Greg and Laura’s Fund chooses to apply CGT relief to the property and this means its cost base is reset to its market value of $4 million on 30 June 2017. The fund makes a capital gain of $2 million in 2016–17, but 75% of it is exempt. The fund can recognise any capital gain or loss in 2016–17 and CGT discount that may apply (provided it had the asset before 1 July 2016).

    Alternatively, the fund can choose to defer the capital gain until it actually sells the property. It acquires the assets on 30 June 2017 and the start of the CGT discount is reset to 30 June 2017. The fund will need to hold the asset for at least 12 months after this time to qualify for the CGT discount.

    Fund complies with TRIS changes – deemed to be segregated method

    Main points

    Example

    Liam:

    • 60 years old and retired
    • $2 million in retirement phase account at 15 April 2017

    Luna:

    • 57 years old
    • receiving a TRIS from valued at $1.5 million at 15 April 2017

    Liam and Luna’s Fund:

    • purchased 100 units in LL Managed Fund on 30 June 2015 with a cost base of $1.8 million, or $18,000 per unit (the market value of the units is $2 million, or $20,000 per unit, on 15 April 2017)
    • purchased a property, on 10 January 2010, with cost base of $1 million (the market value of the property is $1.5 million at 15 April 2017)
    • is solely supporting income streams, so its assets are deemed segregated current pension assets
    • held the assets throughout the period 9 November 2016 to 30 June 2017.

     

    On 15 April 2017, Liam transfers $400,000 to an accumulation account to ensure he will not exceed his transfer balance cap on 1 July 2017.

    Luna also becomes aware that her TRIS will no longer be in retirement phase from 1 July 2017. She decides to cease her TRIS and transfer its entire $1.5 million value to an accumulation account on 15 April 2017.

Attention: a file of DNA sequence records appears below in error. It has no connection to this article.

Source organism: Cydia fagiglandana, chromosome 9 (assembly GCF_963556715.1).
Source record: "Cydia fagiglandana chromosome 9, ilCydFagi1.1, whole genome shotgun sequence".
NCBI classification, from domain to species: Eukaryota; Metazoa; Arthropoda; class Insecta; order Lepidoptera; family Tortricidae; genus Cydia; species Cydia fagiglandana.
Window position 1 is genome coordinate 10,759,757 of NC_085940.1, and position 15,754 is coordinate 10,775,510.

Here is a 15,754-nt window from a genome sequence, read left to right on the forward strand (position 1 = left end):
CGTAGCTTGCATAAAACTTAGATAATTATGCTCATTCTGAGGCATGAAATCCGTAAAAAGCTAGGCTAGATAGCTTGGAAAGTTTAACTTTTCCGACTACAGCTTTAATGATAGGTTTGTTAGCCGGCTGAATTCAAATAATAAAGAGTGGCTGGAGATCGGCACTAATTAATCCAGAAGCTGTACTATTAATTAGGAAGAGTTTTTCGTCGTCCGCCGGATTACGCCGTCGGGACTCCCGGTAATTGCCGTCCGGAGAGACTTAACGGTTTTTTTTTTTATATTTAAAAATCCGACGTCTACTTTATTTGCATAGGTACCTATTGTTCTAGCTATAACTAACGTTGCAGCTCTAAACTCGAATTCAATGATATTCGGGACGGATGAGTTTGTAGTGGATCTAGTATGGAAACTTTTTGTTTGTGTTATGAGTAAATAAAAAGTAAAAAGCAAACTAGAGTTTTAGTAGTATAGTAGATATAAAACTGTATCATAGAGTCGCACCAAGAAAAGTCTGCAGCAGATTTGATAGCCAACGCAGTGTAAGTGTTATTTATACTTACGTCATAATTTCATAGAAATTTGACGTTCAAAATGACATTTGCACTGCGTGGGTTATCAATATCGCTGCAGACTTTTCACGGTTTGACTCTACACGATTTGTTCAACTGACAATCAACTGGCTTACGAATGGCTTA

Since Liam and Luna’s Fund is no longer only supporting income streams, its assets are no longer automatically deemed to be segregated current pension assets.

    The fund remains segregated, and transfers the property and 20 units in LL Managed Fund out of the pool of segregated current pension assets on 15 April 2017. The total value transferred out of the pool of segregated current pension assets ($1.5 million from the property, plus $400,000 from the 20 units) reflects the amounts Liam and Luna transferred to accumulation phase.

    CGT relief is available for any or all of the transferred assets (the property and/or the 20 units).

    The fund applies CGT relief to the property and the 20 units, and the cost bases of those assets are reset to their market values on 15 April 2017. The capital gains of $500,000 for the property and $40,000 for the 20 units are entirely disregarded as the assets were segregated current pension assets at the time of the deemed sale (15 April 2017).

    Liam and Luna’s Fund is deemed to have repurchased the assets for market value on 15 April 2017, when the assets ceased to be segregated current pension assets. The fund will need to hold the assets for at least 12 months after this time to qualify for the CGT discount when disposing of the assets.

    Liam and Luna’s Fund will not be able to use the segregated method in 2017–18, and will have to use the proportionate method; because Liam’s total superannuation balance exceeds $1.6 million on 30 June 2017.

    See also:

    • Transfer balance cap (including what counts towards your cap)
    • LCG 2016/8 Superannuation reform: transfer balance cap and transition-to-retirement reforms: transitional CGT relief for superannuation funds
    • LCG 2016/9 Superannuation reform: transfer balance cap
    • LCG 2016/10 Superannuation reform: defined benefit income streams – non-commutable, lifetime pensions and lifetime annuities
    • LCG 2017/1 Superannuation reform: defined benefit income streams – pensions or annuities paid from non-commutable, life expectancy or market-linked products
    Last modified: 31 May 2017QC 51874